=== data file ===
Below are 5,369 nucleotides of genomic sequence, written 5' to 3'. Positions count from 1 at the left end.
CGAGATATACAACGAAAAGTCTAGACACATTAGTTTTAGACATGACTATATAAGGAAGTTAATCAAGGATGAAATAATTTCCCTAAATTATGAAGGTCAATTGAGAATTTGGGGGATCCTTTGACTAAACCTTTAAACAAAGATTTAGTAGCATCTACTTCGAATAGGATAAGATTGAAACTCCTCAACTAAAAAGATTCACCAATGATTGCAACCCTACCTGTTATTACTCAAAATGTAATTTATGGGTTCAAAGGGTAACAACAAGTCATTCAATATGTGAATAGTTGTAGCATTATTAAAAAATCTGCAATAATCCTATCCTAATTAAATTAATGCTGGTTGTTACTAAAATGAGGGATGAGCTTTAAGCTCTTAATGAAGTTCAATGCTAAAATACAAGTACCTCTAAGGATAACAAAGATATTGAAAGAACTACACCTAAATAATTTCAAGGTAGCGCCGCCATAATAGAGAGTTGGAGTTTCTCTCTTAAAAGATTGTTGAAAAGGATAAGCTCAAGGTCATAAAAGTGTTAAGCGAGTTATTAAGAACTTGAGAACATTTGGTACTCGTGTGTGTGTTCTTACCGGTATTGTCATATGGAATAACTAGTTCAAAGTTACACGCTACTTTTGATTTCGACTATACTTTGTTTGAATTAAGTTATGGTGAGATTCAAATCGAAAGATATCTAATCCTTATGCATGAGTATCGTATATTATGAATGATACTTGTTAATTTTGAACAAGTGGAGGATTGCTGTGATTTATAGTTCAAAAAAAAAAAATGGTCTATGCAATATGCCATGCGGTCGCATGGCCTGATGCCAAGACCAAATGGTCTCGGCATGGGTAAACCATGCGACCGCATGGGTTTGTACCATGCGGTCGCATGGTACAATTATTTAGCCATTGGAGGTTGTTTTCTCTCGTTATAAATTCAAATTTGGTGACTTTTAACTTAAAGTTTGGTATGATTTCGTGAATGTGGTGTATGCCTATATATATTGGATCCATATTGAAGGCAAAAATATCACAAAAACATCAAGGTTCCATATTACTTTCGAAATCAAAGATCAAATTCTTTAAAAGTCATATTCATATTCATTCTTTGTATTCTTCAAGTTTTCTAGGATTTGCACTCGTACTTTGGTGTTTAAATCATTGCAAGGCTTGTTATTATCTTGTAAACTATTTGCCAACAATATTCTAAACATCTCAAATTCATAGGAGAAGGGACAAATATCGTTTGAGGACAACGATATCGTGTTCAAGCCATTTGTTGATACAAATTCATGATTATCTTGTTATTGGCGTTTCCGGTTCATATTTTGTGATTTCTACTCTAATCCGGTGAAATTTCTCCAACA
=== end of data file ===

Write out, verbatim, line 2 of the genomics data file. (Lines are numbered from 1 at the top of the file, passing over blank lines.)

CGAGATATACAACGAAAAGTCTAGACACATTAGTTTTAGACATGACTATATAAGGAAGTTAATCAAGGATGAAATAATTTCCCTAAATTATGAAGGTCAATTGAGAATTTGGGGGATCCTTTGACTAAACCTTTAAACAAAGATTTAGTAGCATCTACTTCGAATAGGATAAGATTGAAACTCCTCAACTAAAAAGATTCACCAATGATTGCAACCCTACCTGTTATTACTCAAAATGTAATTTATGGGTTCAAAGGGTAACAACAAGTCATTCAATATGTGAATAGTTGTAGCATTATTAAAAAATCTGCAATAATCCTATCCTAATTAAATTAATGCTGGTTGTTACTAAAATGAGGGATGAGCTTTAAGCTCTTAATGAAGTTCAATGCTAAAATACAAGTACCTCTAAGGATAACAAAGATATTGAAAGAACTACACCTAAATAATTTCAAGGTAGCGCCGCCATAATAGAGAGTTGGAGTTTCTCTCTTAAAAGATTGTTGAAAAGGATAAGCTCAAGGTCATAAAAGTGTTAAGCGAGTTATTAAGAACTTGAGAACATTTGGTACTCGTGTGTGTGTTCTTACCGGTATTGTCATATGGAATAACTAGTTCAAAGTTACACGCTACTTTTGATTTCGACTATACTTTGTTTGAATTAAGTTATGGTGAGATTCAAATCGAAAGATATCTAATCCTTATGCATGAGTATCGTATATTATGAATGATACTTGTTAATTTTGAACAAGTGGAGGATTGCTGTGATTTATAGTTCAAAAAAAAAAAATGGTCTATGCAATATGCCATGCGGTCGCATGGCCTGATGCCAAGACCAAATGGTCTCGGCATGGGTAAACCATGCGACCGCATGGGTTTGTACCATGCGGTCGCATGGTACAATTATTTAGCCATTGGAGGTTGTTTTCTCTCGTTATAAATTCAAATTTGGTGACTTTTAACTTAAAGTTTGGTATGATTTCGTGAATGTGGTGTATGCCTATATATATTGGATCCATATTGAAGGCAAAAATATCACAAAAACATCAAGGTTCCATATTACTTTCGAAATCAAAGATCAAATTCTTTAAAAGTCATATTCATATTCATTCTTTGTATTCTTCAAGTTTTCTAGGATTTGCACTCGTACTTTGGTGTTTAAATCATTGCAAGGCTTGTTATTATCTTGTAAACTATTTGCCAACAATATTCTAAACATCTCAAATTCATAGGAGAAGGGACAAATATCGTTTGAGGACAACGATATCGTGTTCAAGCCATTTGTTGATACAAATTCATGATTATCTTGTTATTGGCGTTTCCGGTTCATATTTTGTGATTTCTACTCTAATCCGGTGAAATTTCTCCAACA